Mental health has been in the spotlight more than ever since the pandemic overtook the world last year.
It’s a conversation that’s long overdue – as our emotional wellbeing has always been pushed into the shadows and research and funding has focused on the biggies like cancer and HIV. And now Covid-19.
But the trauma associated with protective measures against the virus like isolation and social distancing has refocused health discussions and made mental health an area of concern, particularly when it comes to the youth.
Research suggests around one in eight young people between the ages of five and 19 are at risk of developing a mental disorder, of which mood and anxiety disorders are the most prevalent, says brand academic manager at ADvTECH, Dr Jacques Mostert.
“The prevalence of mood difficulties among young people is increasingly becoming a concern internationally,” he says.
Dr Mostert, who holds a PhD in psychology of education and has conducted research in education around the world, estimates 24% of teens between the ages of 11 to 19 suffer from depression caused by the home environment, 25% are subject to cyber-bullying and loneliness, 92% of LGBT youth report depression during the ages of 11 to 19, and 80% of teens between the ages of 11 to 19 report a sense of isolation that causes them to feel depressed.
Recognising the signs
“It is very important to understand the signs of depression, so that action can be taken timeously should concerns about the mental wellbeing of a child arise,” Dr Mostert says.
“Teachers and parents can recognise the onset of depression when a sudden change in behaviour becomes apparent and continues for at least three weeks or longer. These include an atypical lack of energy, becoming increasingly irritable and agitated without a rational explanation, and a sense of being down in the dumps for no reason.”
Some adolescents may withdraw from friends and family over a sustained period of time, he adds.
“And another red flag is the inability to concentrate in class where ADHD or other non-neurotypical difficulties are not present, as well as regularly failing to complete classroom and homework assignments in time or often being late to class because of feeling overwhelmed.
“This, coupled with unusually defiant behaviour towards teachers and other school staff, especially if this is non-typical behaviour, may indicate that the teen is experiencing difficulties with mood and affect.”
The student often asks to go home because of feeling ill with no discernible symptoms. They often have days off from class time due to doctor’s appointments, hospitalisation, or inability to attend classes.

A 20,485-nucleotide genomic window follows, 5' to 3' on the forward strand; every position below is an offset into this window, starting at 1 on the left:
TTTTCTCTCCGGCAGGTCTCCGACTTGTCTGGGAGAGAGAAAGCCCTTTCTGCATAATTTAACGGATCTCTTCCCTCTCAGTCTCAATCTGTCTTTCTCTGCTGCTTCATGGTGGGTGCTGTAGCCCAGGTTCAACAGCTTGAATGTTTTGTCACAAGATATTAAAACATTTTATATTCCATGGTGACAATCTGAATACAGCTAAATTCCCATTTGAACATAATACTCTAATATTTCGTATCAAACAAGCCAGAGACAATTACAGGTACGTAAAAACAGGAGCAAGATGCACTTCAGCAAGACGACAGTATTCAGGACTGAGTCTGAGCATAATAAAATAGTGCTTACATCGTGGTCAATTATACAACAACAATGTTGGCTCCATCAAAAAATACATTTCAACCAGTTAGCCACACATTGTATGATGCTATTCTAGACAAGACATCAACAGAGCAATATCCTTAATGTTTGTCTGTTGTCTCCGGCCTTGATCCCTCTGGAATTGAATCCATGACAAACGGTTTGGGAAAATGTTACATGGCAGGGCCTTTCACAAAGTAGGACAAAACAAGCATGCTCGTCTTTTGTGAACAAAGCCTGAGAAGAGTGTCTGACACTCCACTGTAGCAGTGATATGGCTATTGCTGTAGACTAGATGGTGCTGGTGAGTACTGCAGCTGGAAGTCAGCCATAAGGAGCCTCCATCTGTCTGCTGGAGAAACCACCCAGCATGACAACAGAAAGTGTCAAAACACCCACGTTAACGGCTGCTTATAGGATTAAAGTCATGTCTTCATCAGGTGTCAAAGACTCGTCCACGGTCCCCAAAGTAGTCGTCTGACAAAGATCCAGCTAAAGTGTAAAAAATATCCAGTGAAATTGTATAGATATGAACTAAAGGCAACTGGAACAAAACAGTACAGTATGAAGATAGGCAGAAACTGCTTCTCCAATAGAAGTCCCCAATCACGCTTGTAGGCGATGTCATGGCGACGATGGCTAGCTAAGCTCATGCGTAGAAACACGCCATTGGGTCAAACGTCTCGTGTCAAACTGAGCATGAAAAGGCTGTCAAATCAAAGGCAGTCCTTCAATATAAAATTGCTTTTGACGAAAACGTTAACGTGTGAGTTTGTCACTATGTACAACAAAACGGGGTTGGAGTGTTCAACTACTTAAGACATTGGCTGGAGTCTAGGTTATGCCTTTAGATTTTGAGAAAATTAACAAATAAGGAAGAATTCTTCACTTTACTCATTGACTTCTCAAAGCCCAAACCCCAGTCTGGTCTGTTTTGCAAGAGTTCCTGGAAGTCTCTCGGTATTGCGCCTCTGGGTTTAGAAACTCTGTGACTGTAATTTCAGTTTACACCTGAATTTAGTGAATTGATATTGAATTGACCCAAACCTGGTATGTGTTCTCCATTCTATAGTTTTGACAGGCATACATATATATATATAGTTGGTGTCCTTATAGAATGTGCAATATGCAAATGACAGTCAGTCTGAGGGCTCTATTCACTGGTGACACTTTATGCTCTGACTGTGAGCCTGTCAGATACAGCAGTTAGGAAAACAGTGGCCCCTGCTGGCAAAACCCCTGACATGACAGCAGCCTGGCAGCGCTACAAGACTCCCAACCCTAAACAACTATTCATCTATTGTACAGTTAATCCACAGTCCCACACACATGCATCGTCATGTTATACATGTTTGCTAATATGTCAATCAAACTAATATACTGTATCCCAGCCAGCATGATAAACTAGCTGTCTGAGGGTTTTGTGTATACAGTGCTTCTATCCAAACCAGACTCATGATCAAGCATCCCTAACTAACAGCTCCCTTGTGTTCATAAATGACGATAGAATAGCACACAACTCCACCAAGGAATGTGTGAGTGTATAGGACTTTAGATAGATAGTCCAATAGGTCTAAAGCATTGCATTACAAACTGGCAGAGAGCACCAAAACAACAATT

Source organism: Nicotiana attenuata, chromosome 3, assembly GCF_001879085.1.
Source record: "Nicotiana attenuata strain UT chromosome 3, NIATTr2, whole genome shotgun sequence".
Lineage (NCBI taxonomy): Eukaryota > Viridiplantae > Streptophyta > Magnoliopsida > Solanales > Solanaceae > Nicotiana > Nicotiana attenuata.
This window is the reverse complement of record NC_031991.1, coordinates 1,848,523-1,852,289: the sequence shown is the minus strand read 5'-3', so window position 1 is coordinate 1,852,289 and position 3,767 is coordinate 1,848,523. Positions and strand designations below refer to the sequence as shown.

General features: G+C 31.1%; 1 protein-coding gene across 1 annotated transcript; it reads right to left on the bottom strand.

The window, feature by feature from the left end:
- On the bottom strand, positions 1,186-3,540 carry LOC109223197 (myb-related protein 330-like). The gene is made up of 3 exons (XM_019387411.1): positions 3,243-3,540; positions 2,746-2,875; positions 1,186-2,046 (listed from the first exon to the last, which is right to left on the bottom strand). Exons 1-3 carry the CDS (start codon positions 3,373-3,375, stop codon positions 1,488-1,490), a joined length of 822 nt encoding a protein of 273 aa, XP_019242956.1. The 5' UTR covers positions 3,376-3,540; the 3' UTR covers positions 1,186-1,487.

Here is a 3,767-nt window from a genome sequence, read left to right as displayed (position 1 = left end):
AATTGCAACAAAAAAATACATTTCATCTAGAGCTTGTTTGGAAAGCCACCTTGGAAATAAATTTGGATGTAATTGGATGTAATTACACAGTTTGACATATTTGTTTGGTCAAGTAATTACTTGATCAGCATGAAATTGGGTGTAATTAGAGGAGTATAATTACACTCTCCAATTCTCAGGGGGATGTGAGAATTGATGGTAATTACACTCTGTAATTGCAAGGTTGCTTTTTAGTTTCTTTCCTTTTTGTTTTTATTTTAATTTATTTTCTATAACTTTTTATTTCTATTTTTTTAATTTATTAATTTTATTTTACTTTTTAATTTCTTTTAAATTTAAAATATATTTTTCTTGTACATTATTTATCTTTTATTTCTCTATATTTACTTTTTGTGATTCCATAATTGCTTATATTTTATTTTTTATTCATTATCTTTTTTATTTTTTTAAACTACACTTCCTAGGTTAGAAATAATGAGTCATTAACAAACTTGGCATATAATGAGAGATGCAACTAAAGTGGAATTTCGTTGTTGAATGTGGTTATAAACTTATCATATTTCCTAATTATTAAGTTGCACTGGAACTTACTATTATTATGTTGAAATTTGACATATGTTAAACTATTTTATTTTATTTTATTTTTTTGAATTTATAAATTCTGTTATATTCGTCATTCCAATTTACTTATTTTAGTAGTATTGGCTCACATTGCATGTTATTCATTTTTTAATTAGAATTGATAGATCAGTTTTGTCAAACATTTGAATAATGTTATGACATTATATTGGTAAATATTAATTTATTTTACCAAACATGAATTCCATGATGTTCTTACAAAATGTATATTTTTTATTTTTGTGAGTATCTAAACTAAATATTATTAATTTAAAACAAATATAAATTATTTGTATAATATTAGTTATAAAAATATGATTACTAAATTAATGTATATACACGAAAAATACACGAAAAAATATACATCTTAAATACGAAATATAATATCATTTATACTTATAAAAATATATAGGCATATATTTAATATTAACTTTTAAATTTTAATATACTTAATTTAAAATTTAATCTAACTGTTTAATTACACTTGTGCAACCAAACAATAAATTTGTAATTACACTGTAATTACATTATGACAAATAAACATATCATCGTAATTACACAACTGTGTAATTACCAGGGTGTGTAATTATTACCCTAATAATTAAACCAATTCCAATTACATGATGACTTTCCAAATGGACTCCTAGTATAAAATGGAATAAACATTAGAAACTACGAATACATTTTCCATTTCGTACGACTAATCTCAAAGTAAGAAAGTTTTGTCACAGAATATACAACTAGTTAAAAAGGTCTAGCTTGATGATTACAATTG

Parents should also look out for changes in sleep patterns, a significant weight loss or gain in a short period of time, and disinterest in hobbies or areas where the teen previously showed interest.
Finally, a loss of future-mindedness, or talk about death or suicide, engaging in risky or self-destructive behaviour (like drinking alcohol, taking drugs, or cutting) are clear signs of suffering from mood difficulties or a possible mood disorder.
“Not all of the above need to be present, but if there is a drastic change in a young person’s behaviour that continues for a period of several weeks or longer, intervention is necessary,” Dr Mostert says.
4 ways to help
1 Develop collaborate relationships. Parents of teenagers should listen with empathy and not give in to the easier way out of lecturing. They should be gentle but persistent.
2 Avoid negativity. Punishment, sarcasm, disparagement, and passive-aggression affirm a depressed teenager’s belief of not being worthy or a valued member of the family or society. Parents must be willing to be vulnerable and acknowledge their own and their teenager’s feelings.
3 Don’t lower expectations or give unearned rewards. Realistic and earned rewards are important tools in a parent’s approach to supporting their depressed child. The sense of having earned a reward and receiving acknowledgement for something affirms their sense of value. But the opposite is also true – unearned praise leaves the teenager with a feeling of inauthenticity and affirms their already negative self-perception.
4 Plan for success. Depressed teens often drop activities they used to enjoy and parents are often tempted to try to get them interested again. However, Dr Mostert says this may make things worse and parents should rather try to find new, interesting activities that may make them feel successful. For example, get them to assist with a DIY task or tech issue in which they can easily measure a successful result. Then, when they do succeed, they will feel they have truly earned the praise.
“Most importantly, parents should trust their gut,” Dr Mostert says.
“If your teenager insists that nothing is wrong, despite a prolonged period of depressed mood or being diagnosed with major depressive disorder or bipolar disorder, parents should trust their instincts and seek help from their medical practitioner or a psychiatrist.”